Taken from ‘Little Folk; A Magazine for the Young.’ 1890. relating a 17th c tale. 

‘A big battle was being fought between the English and Dutch Navy. Sir John Narborough was the English Admiral, and the masts of his ship had been shot away almost directly the fighting began.


 In spite of the greatest care and the and the most splendid bravery, Sir John saw that the English sailors must be beaten unless he could get help.

   There were a few ships some distance off to the right, but they were to act as reserve, and would not enter into the battle without a message from him. Sir John stood a moment, and wondered how that message could be sent. It was not possible to signal; there was only one way-the message must be carried.

   Sir John wrote his order, telling the captain of the reserve to come and help him at once; then he called aloud for anyone willing to be be messenger.

   Think of the scene a moment, and then will will understand a little what a brave heart was needed to carry that note.

   Below was the sea;above,around,in it there rained a heavy shower of bullets. The long swim would be trying enough, but to swim with the chance of being shot every second was terrible. Yet many sailors came forward at their admiral’s call, ready to risk their lives for their country’s good.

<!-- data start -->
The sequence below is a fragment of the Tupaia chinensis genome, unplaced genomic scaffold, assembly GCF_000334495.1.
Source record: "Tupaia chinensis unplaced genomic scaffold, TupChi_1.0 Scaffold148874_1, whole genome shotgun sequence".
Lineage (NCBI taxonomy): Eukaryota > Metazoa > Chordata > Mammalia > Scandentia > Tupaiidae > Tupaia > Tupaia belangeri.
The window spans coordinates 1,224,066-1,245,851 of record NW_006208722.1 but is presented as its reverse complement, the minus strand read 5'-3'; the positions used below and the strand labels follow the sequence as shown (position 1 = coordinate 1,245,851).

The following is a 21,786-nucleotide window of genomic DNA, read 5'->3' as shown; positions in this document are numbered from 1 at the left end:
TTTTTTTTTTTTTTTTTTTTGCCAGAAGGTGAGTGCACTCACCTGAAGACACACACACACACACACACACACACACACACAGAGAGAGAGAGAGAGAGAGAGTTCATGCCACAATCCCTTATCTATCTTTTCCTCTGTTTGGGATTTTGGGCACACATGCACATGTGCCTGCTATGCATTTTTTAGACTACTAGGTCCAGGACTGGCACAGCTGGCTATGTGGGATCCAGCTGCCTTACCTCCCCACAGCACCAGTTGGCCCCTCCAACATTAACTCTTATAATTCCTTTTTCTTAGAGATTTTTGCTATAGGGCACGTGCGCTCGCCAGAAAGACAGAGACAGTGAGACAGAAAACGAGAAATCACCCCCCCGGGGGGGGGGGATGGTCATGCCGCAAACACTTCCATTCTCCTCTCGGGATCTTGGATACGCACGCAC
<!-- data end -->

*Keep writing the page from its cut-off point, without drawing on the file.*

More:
They were all grown-up men, and they must have stared in wonder as one of teh cabin boys, Cloudesley-Shovel by name, stood up among them.

   “Why, what can you do , my fearless lad?” said the admiral kindly.

   “I cam swim sir; and if I am shot I shall be missed less than anyone else.”

   After a moment’s hesitation the paper was handed to the boy, who put it between his teeth and sprang overboard. How the men cheered him and watched him as long as he could be seen! He reached the reserve ships in safety, and as they went into action at once, a victory was gained by the English.

   When the sun was setting, Cloudesley-Shovel stood once more on the deck of the admiral’s ship, and received his heartiest thanks.

   “I shall live to see you have a flag ship of your own,” he said. And the words came true, for the brave cabin boy became Sir Cloudesley-Shovel, one of the greatest British admirals.’